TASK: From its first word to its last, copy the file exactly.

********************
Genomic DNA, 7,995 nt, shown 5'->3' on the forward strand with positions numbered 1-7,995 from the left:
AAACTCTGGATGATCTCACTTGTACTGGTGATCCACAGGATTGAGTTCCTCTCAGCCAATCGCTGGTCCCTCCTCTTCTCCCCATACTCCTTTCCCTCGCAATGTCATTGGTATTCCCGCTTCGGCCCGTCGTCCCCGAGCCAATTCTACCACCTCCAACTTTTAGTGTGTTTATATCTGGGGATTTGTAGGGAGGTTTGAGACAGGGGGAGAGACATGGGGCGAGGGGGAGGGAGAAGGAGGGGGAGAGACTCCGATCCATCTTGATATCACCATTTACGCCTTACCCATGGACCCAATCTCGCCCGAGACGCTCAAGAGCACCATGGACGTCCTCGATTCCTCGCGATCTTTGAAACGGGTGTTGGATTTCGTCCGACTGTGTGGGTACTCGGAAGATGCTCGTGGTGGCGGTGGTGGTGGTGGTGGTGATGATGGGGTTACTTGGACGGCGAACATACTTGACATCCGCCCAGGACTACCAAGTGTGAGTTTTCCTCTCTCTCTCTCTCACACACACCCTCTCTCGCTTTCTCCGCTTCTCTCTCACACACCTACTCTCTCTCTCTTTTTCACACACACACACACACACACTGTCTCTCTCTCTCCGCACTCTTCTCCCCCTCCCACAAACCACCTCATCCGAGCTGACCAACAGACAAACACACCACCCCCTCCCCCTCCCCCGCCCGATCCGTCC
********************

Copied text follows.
Genomic DNA, 7,995 nt, shown 5'->3' on the forward strand with positions numbered 1-7,995 from the left:
AAACTCTGGATGATCTCACTTGTACTGGTGATCCACAGGATTGAGTTCCTCTCAGCCAATCGCTGGTCCCTCCTCTTCTCCCCATACTCCTTTCCCTCGCAATGTCATTGGTATTCCCGCTTCGGCCCGTCGTCCCCGAGCCAATTCTACCACCTCCAACTTTTAGTGTGTTTATATCTGGGGATTTGTAGGGAGGTTTGAGACAGGGGGAGAGACATGGGGCGAGGGGGAGGGAGAAGGAGGGGGAGAGACTCCGATCCATCTTGATATCACCATTTACGCCTTACCCATGGACCCAATCTCGCCCGAGACGCTCAAGAGCACCATGGACGTCCTCGATTCCTCGCGATCTTTGAAACGGGTGTTGGATTTCGTCCGACTGTGTGGGTACTCGGAAGATGCTCGTGGTGGCGGTGGTGGTGGTGGTGGTGATGATGGGGTTACTTGGACGGCGAACATACTTGACATCCGCCCAGGACTACCAAGTGTGAGTTTTCCTCTCTCTCTCTCTCACACACACCCTCTCTCGCTTTCTCCGCTTCTCTCTCACACACCTACTCTCTCTCTCTTTTTCACACACACACACACACACACTGTCTCTCTCTCTCCGCACTCTTCTCCCCCTCCCACAAACCACCTCATCCGAGCTGACCAACAGACAAACACACCACCCCCTCCCCCTCCCCCGCCCGATCCGTCC